Steps to Become a Veterinarian Technician in Colorado

In 1972 the American Veterinary Medical Associationcolorado (AVMA) created the Committee on Veterinary Technician Education and Activities (CVTEA). The Committee was charged with accrediting programs that adequately educate technologists and technicians capable of assisting veterinarians. The governing body for certified veterinary technicians in Colorado is the Colorado Association of Certified Veterinary Technicians



What Does a Veterinary Technician in Colorado Do?

Your education will prepare you to assist the veterinarian as surgical and procedural assistant, laboratory technician, patient coordinator, record keeper, radiologist (x-rays), anesthetist, and many other duties. Jobs exist working for clinics, hospitals, non-profit organizations (rescue centers or humane societies), government, research, zoos, and the military. The seven Colorado programs provide exposure to a variety of animals: zoo animals (variable types); farm animals (cattle, horses, sheep, goats, pigs, llamas); exotic animals (snakes, lizards, turtles, owls, eagles, hawks, vultures); lab animals (rats, mice, guinea pigs); and, of course, pets (ferrets, hamsters, birds, cats and dogs), though not all these in every program.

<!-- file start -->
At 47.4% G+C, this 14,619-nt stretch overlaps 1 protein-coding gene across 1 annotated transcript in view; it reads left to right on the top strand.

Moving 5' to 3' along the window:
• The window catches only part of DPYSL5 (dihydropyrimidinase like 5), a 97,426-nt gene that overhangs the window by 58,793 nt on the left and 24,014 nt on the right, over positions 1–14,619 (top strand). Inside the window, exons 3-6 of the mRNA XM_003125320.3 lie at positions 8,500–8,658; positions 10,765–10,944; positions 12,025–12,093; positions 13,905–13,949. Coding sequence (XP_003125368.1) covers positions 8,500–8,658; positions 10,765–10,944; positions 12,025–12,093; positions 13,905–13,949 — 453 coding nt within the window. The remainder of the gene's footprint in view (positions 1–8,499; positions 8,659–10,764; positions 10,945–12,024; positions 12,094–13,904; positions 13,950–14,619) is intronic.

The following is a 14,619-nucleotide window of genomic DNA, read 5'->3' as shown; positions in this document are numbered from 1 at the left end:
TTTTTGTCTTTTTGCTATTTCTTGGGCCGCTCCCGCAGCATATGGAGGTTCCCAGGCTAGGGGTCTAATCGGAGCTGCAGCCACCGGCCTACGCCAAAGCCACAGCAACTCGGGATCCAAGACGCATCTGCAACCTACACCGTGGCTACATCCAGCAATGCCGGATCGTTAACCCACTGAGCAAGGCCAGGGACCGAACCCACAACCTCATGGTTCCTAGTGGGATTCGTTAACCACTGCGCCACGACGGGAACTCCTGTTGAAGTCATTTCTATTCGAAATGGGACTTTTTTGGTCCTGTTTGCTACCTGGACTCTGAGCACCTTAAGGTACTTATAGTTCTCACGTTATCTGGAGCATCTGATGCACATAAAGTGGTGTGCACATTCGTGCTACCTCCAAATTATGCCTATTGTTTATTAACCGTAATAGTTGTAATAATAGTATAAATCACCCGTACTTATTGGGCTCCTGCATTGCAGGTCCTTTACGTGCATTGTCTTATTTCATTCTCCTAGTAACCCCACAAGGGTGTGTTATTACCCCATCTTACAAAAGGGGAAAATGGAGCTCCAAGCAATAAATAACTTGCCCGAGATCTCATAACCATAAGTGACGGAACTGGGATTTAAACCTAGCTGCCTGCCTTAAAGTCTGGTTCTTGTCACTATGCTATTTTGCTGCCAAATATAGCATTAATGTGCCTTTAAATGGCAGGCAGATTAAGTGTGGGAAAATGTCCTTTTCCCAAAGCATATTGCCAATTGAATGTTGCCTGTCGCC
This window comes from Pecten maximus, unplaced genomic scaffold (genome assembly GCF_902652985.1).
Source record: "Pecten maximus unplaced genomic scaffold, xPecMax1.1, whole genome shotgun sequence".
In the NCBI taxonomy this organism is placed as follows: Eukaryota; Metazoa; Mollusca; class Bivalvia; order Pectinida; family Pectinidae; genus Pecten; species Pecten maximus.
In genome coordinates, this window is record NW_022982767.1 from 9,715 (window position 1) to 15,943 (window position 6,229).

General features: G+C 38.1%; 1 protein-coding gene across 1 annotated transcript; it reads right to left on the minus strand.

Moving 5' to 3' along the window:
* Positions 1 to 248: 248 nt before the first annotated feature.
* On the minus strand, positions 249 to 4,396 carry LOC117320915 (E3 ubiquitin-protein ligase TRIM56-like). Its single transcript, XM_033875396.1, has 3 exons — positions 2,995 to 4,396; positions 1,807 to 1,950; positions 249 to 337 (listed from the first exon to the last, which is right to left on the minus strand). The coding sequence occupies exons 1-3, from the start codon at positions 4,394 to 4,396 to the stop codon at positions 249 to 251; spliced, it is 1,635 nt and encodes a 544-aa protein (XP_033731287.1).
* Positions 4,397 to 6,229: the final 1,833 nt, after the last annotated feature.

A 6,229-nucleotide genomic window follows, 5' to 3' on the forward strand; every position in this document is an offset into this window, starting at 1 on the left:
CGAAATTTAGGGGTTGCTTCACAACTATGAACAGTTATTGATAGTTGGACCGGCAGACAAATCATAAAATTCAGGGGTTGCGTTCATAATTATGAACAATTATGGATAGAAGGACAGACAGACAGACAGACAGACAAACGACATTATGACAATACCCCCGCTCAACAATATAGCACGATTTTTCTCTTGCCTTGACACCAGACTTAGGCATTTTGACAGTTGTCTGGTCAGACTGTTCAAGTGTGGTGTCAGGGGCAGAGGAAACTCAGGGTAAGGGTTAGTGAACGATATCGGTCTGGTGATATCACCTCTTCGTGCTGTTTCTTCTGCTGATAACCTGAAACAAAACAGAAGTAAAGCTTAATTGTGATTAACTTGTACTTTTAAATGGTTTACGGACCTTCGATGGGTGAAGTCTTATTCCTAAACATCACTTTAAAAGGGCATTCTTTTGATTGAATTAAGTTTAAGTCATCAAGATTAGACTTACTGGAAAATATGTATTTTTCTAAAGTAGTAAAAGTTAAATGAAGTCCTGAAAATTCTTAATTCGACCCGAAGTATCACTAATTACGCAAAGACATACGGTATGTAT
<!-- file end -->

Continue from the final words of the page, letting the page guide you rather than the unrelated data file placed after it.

Veterinary technicians can also specialize in these disciplines:

  • Dental Technician
  • Anesthetist
  • Internal Medicine
  • Emergency and Critical Care
  • Behavior Technician
  • Zoological Medicine
  • Equine
  • Surgery
  • Clinical Practice
  • Nutrition
  • Clinical Pathology

(Click here for more information on these academic specialties.)

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Colorado Veterinary Technician Types